Moderna on Thursday lowered its 2022 sales guidance for its Covid-19 vaccine after missing Wall Street expectations for the third quarter.
Moderna cut its guidance to between $18 billion and $19 billion in revenue from its Covid vaccine this year, down from its previous expectation of $21 billion. This is due to supply chain constraints that pushed some vaccine deliveries into 2023, according to the company.
Moderna’s stock fell as much as 9% during trading, but came back and ultimately closed down less than 1% at $147.50.
CEO Stephane Bancel said Moderna’s fill-and-finish contract manufacturers had to delay deliveries valued at $2 billion to $3 billion as they struggled to roll out two new products at the same time, an omicron BA.5 booster for the US and a BA. 1 shot for other parts of the world. The vaccine vials were also switched from 10 doses to five doses which created challenges, he said.
“We are working through a lot of those issues,” Bancel told analysts during the company’s earnings call. “There are many lessons to be learned. We are working on […] robust fixes for the end of the year so that we are in a much better place for 2023.”
Moderna’s third quarter revenue was $3.36 billion, down 32% from the same period in 2021. The company booked net income of $1.04 billion for the quarter, down 68% year over year.
Its cash position was $17 billion, down slightly from $18.1 billion in the second quarter due to $1 billion in share buybacks and a federal tax payment of $800 million.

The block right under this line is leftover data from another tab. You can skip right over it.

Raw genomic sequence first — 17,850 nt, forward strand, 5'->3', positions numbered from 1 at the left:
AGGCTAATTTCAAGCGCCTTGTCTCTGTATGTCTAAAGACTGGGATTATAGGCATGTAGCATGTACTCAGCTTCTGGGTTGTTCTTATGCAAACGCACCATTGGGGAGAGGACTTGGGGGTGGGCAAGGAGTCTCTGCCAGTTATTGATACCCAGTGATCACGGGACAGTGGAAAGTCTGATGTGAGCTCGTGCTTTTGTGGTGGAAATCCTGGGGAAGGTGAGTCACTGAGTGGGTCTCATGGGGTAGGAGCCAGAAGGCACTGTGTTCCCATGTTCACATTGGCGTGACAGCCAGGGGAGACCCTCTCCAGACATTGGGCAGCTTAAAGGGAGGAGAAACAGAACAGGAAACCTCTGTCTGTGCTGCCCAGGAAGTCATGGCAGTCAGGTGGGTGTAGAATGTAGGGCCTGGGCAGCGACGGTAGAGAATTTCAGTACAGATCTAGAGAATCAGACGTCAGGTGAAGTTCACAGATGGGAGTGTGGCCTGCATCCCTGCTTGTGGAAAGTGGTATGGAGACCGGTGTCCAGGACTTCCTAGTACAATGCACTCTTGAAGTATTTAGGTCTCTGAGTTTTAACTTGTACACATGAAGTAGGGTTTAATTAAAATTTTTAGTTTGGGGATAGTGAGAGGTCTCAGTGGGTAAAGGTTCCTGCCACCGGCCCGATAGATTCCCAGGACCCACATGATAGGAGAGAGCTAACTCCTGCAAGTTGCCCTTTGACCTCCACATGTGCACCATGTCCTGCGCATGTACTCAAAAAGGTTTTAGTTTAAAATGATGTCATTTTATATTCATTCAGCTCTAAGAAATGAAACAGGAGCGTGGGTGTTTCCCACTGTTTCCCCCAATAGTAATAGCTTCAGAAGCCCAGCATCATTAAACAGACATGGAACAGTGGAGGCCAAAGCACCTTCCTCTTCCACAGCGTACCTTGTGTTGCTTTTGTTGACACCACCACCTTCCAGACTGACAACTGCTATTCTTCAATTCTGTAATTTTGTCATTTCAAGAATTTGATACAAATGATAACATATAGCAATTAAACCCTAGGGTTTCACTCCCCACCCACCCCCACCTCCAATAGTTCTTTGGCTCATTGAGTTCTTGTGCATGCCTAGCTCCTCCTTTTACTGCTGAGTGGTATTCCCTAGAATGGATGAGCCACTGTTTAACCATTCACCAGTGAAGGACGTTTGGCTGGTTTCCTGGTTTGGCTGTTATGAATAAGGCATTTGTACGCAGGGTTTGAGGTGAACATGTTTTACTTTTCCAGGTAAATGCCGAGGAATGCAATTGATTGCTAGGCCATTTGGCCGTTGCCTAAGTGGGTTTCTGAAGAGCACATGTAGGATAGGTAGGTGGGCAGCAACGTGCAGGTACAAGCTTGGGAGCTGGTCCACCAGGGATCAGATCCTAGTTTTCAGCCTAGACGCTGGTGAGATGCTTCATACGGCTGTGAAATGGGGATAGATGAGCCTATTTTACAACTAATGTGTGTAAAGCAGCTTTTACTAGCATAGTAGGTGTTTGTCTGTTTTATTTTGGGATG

Here’s how the company performed compared with what Wall Street expected, based on analysts’ average estimates compiled by Refinitiv:
- Adjusted earnings: $2.53 per share vs. $3.29 expected
- Revenue: $3.36 billion vs $3.53 billion expected
The Covid vaccine is still Moderna’s only commercially available product. The company rolled out updated boosters that target the omicron BA.5 variant in the US in September.
Arpa Garay, Moderna’s chief commercial officer, said the number of boosters administered so far is “fairly low,” though uptake is tracking a pattern similar to the fall of 2021.
As Covid becomes endemic, Moderna expects annual global demand for the vaccines will be similar to demand for flu shots if not higher because Covid is a more severe virus than the flu.
This means annual demand for Covid shots could be somewhere around 600 million doses though it’s still too early to give a reliable prediction, according to Garay.
Moderna did recently announce a partnership with Merck to develop a personalized cancer vaccine with data expected in the fourth quarter.
The company is expecting phase three efficacy data from its respiratory syncytial virus vaccine candidate this winter. It is also expecting phase three immune response data from its flu vaccine candidate in the first quarter of 2023.